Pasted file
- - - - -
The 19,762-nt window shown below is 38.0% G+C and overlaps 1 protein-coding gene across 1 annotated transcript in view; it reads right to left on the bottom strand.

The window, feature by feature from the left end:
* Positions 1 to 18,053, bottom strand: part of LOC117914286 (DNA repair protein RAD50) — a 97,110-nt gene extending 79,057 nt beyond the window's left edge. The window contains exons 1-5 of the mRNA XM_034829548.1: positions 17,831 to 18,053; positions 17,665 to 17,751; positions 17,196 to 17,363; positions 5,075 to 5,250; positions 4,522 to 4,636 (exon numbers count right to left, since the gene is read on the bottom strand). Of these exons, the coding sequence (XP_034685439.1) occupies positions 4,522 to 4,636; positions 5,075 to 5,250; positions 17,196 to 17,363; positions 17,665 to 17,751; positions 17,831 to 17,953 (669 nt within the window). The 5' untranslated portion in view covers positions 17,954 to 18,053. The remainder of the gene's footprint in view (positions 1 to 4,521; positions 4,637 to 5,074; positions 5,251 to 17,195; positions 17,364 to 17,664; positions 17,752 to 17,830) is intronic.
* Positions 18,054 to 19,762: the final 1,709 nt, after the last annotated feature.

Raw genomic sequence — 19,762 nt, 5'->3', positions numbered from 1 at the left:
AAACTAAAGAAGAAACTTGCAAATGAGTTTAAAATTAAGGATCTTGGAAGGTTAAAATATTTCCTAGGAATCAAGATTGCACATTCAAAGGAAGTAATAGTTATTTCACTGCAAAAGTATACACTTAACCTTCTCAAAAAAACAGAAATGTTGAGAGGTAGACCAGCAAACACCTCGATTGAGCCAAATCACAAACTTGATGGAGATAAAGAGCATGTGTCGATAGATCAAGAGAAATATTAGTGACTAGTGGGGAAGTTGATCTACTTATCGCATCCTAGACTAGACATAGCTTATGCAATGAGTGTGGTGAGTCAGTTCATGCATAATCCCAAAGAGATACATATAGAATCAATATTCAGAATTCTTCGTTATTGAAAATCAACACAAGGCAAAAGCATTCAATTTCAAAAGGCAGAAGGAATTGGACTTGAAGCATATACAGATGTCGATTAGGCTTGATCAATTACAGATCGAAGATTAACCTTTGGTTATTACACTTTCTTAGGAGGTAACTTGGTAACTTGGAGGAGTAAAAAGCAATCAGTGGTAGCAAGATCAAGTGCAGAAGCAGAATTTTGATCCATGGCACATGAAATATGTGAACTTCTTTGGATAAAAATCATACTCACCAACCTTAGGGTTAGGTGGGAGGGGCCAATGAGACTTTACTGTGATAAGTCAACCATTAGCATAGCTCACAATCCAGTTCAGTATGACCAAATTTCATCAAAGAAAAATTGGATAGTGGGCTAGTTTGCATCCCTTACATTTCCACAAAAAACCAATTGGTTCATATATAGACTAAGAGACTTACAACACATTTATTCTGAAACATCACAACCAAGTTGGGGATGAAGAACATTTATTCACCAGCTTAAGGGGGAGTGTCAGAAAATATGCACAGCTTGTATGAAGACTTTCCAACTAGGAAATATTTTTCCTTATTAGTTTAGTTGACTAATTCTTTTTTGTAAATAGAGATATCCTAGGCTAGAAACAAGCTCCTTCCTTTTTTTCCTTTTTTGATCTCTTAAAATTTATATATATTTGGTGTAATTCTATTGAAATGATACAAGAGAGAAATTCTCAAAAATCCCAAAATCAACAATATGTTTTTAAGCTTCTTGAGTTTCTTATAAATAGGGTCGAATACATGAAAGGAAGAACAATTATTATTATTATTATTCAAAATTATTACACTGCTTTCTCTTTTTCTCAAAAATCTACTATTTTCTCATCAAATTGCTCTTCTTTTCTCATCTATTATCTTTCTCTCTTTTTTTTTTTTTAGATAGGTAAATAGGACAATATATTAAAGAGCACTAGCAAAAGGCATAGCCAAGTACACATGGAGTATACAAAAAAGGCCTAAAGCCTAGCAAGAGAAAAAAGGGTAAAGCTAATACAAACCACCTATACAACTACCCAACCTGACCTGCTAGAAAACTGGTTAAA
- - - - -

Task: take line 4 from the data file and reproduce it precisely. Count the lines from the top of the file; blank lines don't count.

* Positions 18,054 to 19,762: the final 1,709 nt, after the last annotated feature.